• Mohana Prabhakar

The washing machine that never was

While I was falling off car seats, flooding hotel bathrooms and leading a nomadic life for a week, an integral component of our home collapsed – our washing machine. An attempt to repair it resulted in the usual realisation that it’d probably be cheaper to replace it. The sturdy machine had survived ten years and it was time for retirement.

After I came back home, we went washing machine shopping. Buying any sort of electronic equipment here is always a hit and miss affair, whether you are at a hypermarket or a specialized store. I have had all kinds of sales people, from complete ignorance and a ‘why, oh why, are you making me work?’ attitude to decent product knowledge and polite indifference. I was, therefore, pleasantly surprised to be done with our purchase within ten minutes.

We didn’t even have to hunt down a salesman; one actually came to us and made suggestions that were very helpful. We bought what he suggested and the delivery was set for two days later. I requested for a next-day delivery but he said it was impossible because the item would only come to them from the warehouse the following day.

Two things struck me as we walked out. One, that I was so relieved that it had been a hassle-free transaction and that the chap had actually helped. Two, that it was ridiculous that I was so impressed and happy over basic customer service that should be a given. The marketing strategy of both under-promise and under-deliver is so embedded in us that we are grateful for the smallest crumbs.

I spoke (or thought) too soon, because they certainly proceeded to live up to their under-deliver strategy with a bang. The scheduled delivery time of 10.30am on Thursday came and went, and it was already two in the afternoon when we realised it. When we called, it started with the usual and ever so popular, “It’s on the way.”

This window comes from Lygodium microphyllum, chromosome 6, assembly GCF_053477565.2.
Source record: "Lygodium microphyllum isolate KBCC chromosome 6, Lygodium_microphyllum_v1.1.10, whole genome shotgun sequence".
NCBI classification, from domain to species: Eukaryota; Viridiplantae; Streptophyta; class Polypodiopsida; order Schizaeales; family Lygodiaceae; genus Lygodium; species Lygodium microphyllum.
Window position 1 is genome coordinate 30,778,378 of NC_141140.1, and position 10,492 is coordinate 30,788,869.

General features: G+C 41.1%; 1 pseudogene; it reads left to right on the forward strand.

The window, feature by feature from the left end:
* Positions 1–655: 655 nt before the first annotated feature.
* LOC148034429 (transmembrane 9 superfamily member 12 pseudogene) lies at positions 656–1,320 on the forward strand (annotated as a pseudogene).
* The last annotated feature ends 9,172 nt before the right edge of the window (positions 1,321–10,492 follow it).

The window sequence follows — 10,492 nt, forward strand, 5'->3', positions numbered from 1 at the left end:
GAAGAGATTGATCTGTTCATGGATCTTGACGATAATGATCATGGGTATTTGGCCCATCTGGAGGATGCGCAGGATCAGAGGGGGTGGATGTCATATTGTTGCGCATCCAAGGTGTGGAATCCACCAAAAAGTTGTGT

Unless it was coming from Salalah, it goes without saying that our washing machine was definitely not on its way to us. Then came a new revelation. “But you asked for a refund.” “No, we did not.” “Are you sure?” “Yes, of course, I’m sure.” By now, my normally calm husband was not very calm. Haitham, who was at the other end, kept saying he was checking and would call back (he didn’t).

Eight calls later, we discovered that our washing machine was on a truck that had gone to Ma’abela to make another delivery. Did I mention that our house was about a ten-minute drive from the place from where we bought it?

So two hours became four and I knew that at 7pm on a Thursday, no driver was going to bother to make a delivery. My husband, by then more than a little annoyed, called again at eight. By this time, Haitham had gone home and we were now talking to Imad. And Imad was great compared to Haitham: His repeated apologies, his reassurance that our machine would come even though the driver’s phone was off, that he would keep checking and call back (he did).

There I go again, so pleased that someone did his job and suddenly hopeful that something would happen. Something did happen: The driver called to ask for directions, we gave it, but that would’ve been too easy a solution.

When the phone rang half an hour later, it was Imad again to say that the driver didn’t know Muscat at all and could my husband come to the hypermarket to show him the way. Driving back about 30km at the time wasn’t an option so we said goodnight.

The sun appeared and set three times before our washing machine appeared. One entire day was again spent on the phone with the after sales manager of the store, with the new line being, “We have many deliveries, we don’t know when we can come.” He said many other things, most of which are not worth repeating, but suffice it to say, he was one of the most aggressive and combative people I have spoken to in a long while.

We also learnt from him, later on in the day, that delivery ‘may’ happen, but as far as installation is concerned, “I don’t know. Somebody will come. You didn’t ask for installation.” What can you even say to that?

Anyhow as I’m writing this, I have a giant cardboard box near our front door that may contain a washing machine. I must admit I’m hoping for a leprechaun and three wishes instead.

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